BIDEN ECONOMY: Middle Class Turning to Food Banks as Inflation Spirals Out of Control

WASHINGTON– Heads of food banks and non-profits throughout the United States say they are struggling to keep up with demand as the cost of groceries, fuel prices and other goods are leading first time recipients, many identified as middle class, to turn to these resources for help.

“Lines are getting longer at food pantries. Demand for food assistance is growing. And that is certainly putting a strain on the emergency food system,” Kyle Waide, president and CEO of the Atlanta Community Food Bank told the Atlanta Journal Constitution.

A report published last week by the Bureau of Labor Statistics stated that with inflation rates at a 40-year high, middle and working class Americans are struggling to survive.

Matt Pieper, the executive director of the food nonprofit Open Hand Atlanta, and Board president of Georgia Meals on Wheels State Association told the Constitution that the number of calls he gets in a day from people who are seeking food assistance has nearly tripled.

“There isn’t a program that I’ve talked with throughout the state that isn’t seeing an increase in demand for services, as inflation has skyrocketed and as the cost of fuel has skyrocketed,” said Pieper, whose organization provides about 5,500 meals a day.

“We’re feeding more seniors than we ever have before, because more seniors are accessing services because they’re running out of money,” he said.

According to the report published by the BLS, more than 18 million Americans sometimes didn’t have enough to eat last month and more than 5 million people often went hungry.

In May, food prices were 11.9% higher than in May of 2021, according to the U.S. Department of Agriculture

The government’s consumer price index soared 9.1% over the past year, the biggest yearly increase since 1981, with nearly half of the increase due to higher energy costs.

FARM AID: Trump announces emergency aid for farmers hurt by trade war

WASHINGTON, D.C. — President Donald Trump on Tuesday announced plans to deliver up to $12 billion in financial aid to farmers hurt by retaliatory tariffs in the ongoing trade fight with countries including China, Canada and Mexico.

The president unveiled his emergency economic plan as he spoke at the Veterans of Foreign Wars national convention in Kansas City.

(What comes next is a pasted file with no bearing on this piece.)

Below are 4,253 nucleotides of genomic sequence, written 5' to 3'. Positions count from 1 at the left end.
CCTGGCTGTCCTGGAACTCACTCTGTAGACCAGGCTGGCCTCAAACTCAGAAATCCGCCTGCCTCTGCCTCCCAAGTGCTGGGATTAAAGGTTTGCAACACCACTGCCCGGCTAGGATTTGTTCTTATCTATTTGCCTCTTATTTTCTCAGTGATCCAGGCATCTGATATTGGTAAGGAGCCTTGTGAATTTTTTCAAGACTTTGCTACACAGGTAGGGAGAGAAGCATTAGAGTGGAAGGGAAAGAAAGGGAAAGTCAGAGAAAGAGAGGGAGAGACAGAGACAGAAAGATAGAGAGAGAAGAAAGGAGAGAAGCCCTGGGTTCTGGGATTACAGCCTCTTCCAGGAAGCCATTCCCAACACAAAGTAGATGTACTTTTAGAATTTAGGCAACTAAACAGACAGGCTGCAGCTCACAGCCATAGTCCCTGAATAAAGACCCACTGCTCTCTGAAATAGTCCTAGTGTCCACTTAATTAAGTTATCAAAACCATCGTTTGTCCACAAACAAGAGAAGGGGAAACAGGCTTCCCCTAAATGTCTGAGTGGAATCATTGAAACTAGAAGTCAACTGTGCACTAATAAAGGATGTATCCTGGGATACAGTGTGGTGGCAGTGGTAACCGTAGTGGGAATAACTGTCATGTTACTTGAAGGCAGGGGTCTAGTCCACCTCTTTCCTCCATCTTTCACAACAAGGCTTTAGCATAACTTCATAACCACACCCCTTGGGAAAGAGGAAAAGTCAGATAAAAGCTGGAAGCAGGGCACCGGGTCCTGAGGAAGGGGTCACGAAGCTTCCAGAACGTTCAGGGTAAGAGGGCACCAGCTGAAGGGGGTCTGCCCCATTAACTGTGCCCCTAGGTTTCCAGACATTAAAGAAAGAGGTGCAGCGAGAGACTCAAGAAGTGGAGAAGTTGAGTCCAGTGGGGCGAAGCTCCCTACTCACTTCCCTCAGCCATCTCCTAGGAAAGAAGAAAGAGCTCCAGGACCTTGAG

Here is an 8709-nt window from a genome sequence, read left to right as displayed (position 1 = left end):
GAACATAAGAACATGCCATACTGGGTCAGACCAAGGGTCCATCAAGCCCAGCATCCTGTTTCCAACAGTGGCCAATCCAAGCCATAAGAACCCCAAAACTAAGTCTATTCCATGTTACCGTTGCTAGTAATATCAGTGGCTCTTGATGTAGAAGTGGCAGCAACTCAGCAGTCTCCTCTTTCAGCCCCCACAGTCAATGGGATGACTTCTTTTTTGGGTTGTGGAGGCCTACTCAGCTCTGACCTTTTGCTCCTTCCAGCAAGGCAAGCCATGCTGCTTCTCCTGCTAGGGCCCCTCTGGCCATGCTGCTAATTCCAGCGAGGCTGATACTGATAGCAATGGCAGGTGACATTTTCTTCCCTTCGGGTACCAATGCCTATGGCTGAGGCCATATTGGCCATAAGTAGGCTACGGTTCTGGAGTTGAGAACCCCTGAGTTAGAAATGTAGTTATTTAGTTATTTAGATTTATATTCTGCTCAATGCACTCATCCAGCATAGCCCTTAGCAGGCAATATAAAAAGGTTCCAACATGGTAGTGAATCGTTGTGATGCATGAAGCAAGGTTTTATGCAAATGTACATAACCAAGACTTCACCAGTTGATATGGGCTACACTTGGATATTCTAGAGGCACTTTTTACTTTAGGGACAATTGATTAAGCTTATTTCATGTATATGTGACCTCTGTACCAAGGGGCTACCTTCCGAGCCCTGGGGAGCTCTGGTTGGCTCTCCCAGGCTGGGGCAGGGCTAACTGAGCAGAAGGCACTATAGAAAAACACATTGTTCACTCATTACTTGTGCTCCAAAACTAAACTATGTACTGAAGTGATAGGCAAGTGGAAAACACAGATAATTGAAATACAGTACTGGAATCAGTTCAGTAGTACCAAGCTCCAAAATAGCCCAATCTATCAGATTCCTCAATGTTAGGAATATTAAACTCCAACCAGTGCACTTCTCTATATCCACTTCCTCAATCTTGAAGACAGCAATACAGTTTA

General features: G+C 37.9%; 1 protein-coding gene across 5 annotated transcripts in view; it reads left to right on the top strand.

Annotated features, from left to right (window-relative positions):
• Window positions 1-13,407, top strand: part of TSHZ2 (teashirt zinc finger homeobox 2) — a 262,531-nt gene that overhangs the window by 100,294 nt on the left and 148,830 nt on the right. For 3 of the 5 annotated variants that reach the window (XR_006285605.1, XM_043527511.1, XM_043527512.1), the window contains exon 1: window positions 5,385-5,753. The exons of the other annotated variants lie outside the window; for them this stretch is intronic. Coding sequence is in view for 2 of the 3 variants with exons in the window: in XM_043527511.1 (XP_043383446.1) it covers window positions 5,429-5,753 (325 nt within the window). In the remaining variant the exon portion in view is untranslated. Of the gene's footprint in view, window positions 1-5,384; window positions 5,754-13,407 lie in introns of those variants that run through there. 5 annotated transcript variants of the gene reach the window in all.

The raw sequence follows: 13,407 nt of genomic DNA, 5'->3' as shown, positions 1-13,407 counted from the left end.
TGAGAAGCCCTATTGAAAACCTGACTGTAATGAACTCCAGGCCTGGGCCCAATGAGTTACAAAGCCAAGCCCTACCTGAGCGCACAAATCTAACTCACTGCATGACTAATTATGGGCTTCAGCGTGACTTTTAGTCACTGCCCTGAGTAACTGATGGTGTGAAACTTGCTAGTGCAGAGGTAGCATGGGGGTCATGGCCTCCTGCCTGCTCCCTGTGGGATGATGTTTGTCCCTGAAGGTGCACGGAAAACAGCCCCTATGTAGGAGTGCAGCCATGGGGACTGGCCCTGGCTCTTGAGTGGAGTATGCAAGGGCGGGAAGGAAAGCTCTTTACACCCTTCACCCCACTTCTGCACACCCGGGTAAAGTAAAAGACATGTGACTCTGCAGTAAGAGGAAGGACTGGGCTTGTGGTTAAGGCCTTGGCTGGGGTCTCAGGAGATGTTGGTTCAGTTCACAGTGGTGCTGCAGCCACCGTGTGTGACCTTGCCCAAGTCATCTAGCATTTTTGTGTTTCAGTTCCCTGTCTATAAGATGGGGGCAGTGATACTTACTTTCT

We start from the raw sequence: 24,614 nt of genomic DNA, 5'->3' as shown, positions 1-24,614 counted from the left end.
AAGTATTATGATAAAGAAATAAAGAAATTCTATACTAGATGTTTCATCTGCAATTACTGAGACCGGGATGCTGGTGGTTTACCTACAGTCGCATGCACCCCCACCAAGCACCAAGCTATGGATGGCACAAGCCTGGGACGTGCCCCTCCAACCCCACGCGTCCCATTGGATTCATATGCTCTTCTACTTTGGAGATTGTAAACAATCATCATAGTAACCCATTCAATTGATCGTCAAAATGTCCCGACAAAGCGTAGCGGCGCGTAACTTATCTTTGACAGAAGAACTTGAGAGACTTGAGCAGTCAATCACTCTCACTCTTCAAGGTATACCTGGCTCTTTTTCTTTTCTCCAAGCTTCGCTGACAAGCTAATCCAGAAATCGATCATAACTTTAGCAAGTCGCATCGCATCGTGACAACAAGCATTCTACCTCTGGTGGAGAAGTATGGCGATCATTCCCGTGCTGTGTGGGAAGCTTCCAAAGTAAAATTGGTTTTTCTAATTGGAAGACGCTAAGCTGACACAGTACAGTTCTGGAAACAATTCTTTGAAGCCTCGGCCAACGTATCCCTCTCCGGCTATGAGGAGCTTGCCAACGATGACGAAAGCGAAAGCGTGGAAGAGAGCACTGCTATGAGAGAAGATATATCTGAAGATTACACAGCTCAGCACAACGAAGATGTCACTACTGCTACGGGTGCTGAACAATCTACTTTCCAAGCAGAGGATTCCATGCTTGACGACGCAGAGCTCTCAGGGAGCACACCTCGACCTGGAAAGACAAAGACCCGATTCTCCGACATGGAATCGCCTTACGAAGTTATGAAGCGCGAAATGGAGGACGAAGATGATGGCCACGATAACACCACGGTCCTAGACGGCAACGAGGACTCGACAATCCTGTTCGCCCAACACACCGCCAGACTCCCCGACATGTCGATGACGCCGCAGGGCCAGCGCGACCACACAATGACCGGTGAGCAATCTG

“Farmers will be the biggest beneficiaries,” Trump promised of the embattled trade deals. “We’re going to do something that has never been done.”

“Just stick with us,” the president said as he asked farmers, who have been among those hit hardest by his trade agenda, for their continued patience as he continued to work out the details. “Don’t believe what you hear on the fake news.”

“Just be a little patient. They are all aiming for anybody who likes me,” he added.

The U.S. Department of Agriculture said the agency has been authorized by the president to provide $12 billion in programs to agricultural producers impacted by retaliatory tariffs.

“The actions today are a firm statement that other nations cannot bully our agricultural producers to force the United States to cave in,” Agriculture Secretary Sonny Perdue told reporters of the president’s announcement. “This administration will not stand by while our hard-working agricultural producers bear the brunt of unfriendly and illegal tariffs.”

Despite the president’s efforts, some of his fellow Republicans are choosing not to back him in his efforts to win the trade war.

“America’s farmers don’t want to be paid to lose — they want to win by feeding the world,” Sen. Ben Sasse, (R)-Neb., told reporters on Tuesday. This administration’s tariffs and bailouts aren’t going to make America great again, they’re just going to make it 1929 again.”

House Speaker Paul Ryan said he understood Trump’s plan but conceded that other options may yield better results.

“I think there are better tools that we can use to hold abusers of trade law and people whose countries perpetuate unfair trade practices,” Ryan said Tuesday, “and get them to play fairly.”

Meanwhile, undeterred by the criticism, the president took to Twitter to explain to the American people why he feels America has gotten the short end of the stick in regard to trade.

“Tariffs are the greatest! Either a country which has treated the United States unfairly on Trade negotiates a fair deal, or it gets hit with Tariffs,” Trump tweeted. “It’s as simple as that – and everybody’s talking! Remember, we are the “piggy bank” that’s being robbed. All will be Great!”

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